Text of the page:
The Luxury Tax Registration
The Luxury Tax registration is required to be completed by the earlier of the day of the first sale or first import of a subject item after September 1, 2022. The Canadian Revenue Agency (CRA) recommends any Canadian vendors dealing with the Subject Items to register before September 2022 to be prepared. Specifically, a business should complete the Luxury Tax registration if it is a manufacturer, wholesaler, retailer, or importer that sell or import certain vehicles and aircraft priced over $100,000 and certain vessels priced over $250,000.
Businesses can either complete the registration via the Business Registration Online, the CRA My Business Account by completing the form L500, or postal mail that includes the completed form L500. There may be additional forms that need to be filed together with the registration, including but not limited to L500-1, Non-Resident – Records Kept Outside Canada, and L500-2, Application or Revocation of the Authorization to File Separate Luxury Tax Returns for Branches and Divisions.
Our expert Canadian tax lawyers can provide legal advice on filing the right forms to comply with the Luxury Tax registration process.
The Tax-Paid Certificate
The Luxury Tax is due at the filing deadline of each reporting period of a business. A Tax-Paid Certificate, once obtained, serves as proof and confirmation that the Luxury Tax due on an item has been paid in order for the tax to not apply in the future ever again.
There is a one-year limit on the application of a Tax-Paid Certificate with possible exceptions that can be granted by the Canadian Revenue Agency. The Tax-Paid Certificate specifies the identification number of the subject item, the date on which the certificate came into effect, that tax in respect of the subject item was paid, and any other information prescribed by the Select Luxury Item Act.
Pro Tax Tips – Calculating Luxury Payable Tax!
The Luxury Tax seems straightforward with the two formulas provided by the Canadian Revenue Agency. The total amount of Luxury Tax due is determined by the lesser of either 10% of the total item value or 20% of the differences between the total item value and the price threshold. However, the total item value must include any improvement, addition, delivery charges, or other relevant costs, resulting in potential disputes on the applicable Luxury Tax payable.
In addition, the total HST/GST payable will be calculated with the applicable Luxury Tax and included in the price of the Subject Items. For example, a $120,000 vehicle that is being purchased by an Ontario business has incurred an addition $5,000 in delivery charges, improvement, and excise tax. The applicable Luxury Tax is then calculated to be $5,000. The HST/GST will be 13%*($5,000+$125,000) = $16,900.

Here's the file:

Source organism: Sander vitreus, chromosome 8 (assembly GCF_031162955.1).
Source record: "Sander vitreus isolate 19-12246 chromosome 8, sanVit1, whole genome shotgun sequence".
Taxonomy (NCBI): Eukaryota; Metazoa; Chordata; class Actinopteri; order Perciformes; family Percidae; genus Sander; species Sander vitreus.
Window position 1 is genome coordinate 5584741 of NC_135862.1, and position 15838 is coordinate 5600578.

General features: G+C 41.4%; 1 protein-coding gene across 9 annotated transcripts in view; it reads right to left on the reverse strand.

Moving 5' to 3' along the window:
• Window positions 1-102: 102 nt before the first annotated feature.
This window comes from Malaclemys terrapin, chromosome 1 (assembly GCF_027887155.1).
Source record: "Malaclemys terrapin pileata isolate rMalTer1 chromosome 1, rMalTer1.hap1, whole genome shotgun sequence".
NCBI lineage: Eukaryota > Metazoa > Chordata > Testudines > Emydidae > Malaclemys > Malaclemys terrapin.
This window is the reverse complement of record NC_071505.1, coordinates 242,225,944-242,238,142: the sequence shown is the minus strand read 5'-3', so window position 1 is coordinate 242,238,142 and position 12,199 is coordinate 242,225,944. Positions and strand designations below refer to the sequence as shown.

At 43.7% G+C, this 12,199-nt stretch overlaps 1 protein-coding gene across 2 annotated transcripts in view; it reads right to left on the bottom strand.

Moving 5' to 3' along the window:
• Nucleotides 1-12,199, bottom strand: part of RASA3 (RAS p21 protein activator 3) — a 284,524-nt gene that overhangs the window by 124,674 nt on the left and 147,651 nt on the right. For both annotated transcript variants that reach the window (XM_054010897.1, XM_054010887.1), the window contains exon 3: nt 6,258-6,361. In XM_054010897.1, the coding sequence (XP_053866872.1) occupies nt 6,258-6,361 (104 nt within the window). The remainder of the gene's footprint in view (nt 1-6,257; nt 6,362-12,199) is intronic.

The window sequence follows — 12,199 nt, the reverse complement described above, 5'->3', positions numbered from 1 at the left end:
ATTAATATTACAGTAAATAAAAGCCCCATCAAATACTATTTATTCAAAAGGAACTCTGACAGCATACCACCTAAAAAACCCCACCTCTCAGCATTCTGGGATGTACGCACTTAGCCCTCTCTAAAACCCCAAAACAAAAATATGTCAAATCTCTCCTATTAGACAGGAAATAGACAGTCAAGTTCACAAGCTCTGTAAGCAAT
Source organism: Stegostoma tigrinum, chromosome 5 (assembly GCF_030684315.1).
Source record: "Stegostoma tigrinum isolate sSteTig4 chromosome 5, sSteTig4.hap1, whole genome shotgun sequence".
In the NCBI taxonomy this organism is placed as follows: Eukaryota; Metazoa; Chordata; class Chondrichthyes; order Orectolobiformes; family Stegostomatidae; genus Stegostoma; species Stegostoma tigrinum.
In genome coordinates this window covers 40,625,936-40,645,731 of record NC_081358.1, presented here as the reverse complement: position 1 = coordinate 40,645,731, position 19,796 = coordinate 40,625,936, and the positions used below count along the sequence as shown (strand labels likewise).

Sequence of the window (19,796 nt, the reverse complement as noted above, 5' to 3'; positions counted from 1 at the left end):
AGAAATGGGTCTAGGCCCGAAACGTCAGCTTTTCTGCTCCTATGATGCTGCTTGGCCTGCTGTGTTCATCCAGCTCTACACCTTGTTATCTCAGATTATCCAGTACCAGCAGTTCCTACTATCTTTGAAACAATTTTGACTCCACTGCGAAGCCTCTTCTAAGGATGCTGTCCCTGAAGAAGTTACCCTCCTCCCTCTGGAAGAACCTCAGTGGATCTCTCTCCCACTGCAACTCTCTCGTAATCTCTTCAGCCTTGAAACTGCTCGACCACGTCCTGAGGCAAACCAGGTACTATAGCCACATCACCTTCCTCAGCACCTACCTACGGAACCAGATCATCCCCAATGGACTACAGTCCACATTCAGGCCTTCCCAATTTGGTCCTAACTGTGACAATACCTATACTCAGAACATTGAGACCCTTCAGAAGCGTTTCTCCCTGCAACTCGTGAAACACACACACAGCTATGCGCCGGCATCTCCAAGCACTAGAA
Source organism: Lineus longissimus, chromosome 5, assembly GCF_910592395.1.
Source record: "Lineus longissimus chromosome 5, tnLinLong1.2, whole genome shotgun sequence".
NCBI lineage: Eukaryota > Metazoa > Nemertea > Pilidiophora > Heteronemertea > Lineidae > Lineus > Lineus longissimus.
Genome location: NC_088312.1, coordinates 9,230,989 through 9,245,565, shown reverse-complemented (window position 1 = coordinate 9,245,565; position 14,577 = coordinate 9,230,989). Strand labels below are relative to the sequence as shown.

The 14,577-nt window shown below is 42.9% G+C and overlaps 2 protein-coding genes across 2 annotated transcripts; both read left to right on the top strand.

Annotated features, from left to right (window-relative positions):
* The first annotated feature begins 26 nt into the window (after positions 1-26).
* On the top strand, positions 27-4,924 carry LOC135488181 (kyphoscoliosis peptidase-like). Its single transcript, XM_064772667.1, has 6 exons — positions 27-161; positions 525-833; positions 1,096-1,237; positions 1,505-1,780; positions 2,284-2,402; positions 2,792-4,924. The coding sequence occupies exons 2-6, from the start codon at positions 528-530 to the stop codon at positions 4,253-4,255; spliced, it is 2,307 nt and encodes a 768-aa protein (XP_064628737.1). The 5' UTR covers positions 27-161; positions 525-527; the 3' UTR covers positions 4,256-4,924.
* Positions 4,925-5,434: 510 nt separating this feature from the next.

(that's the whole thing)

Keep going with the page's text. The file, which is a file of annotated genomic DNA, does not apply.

Our experienced Canadian tax planning lawyers recommend that any improvements or additions be made after receipt of the Subject Item so it will not be subject to Luxury Tax.
When Is the Luxury Tax Due?
The Luxury Tax is due at the filing deadline of each reporting period. For example, if a corporation has a year-end date of December 1, the Luxury Tax, being part of the calculation of total payable tax, will be due on December 1 for each year.
Do I Need To Register For the Luxury Tax?
A Canadian business that regularly sells, imports, or exports luxury vehicles, aircraft and vessels for personal use should definitely complete the Luxury Tax registration. There are no charges in registering with the Canadian Revenue Agency.
If you are really unsure about the Luxury Tax registration or if the registration has not been completed more than 30 days after you have submitted the application, you should contact the Canadian Revenue Agency for more information. You can also consult one of our experienced Canadian Tax Lawyer to understand your tax obligations on luxury goods.
"This article provides information of a general nature only. It is only current at the posting date. It is not updated and it may no longer be current. It does not provide legal advice nor can it or should it be relied upon. All tax situations are specific to their facts and will differ from the situations in the articles. If you have specific legal questions you should consult a lawyer."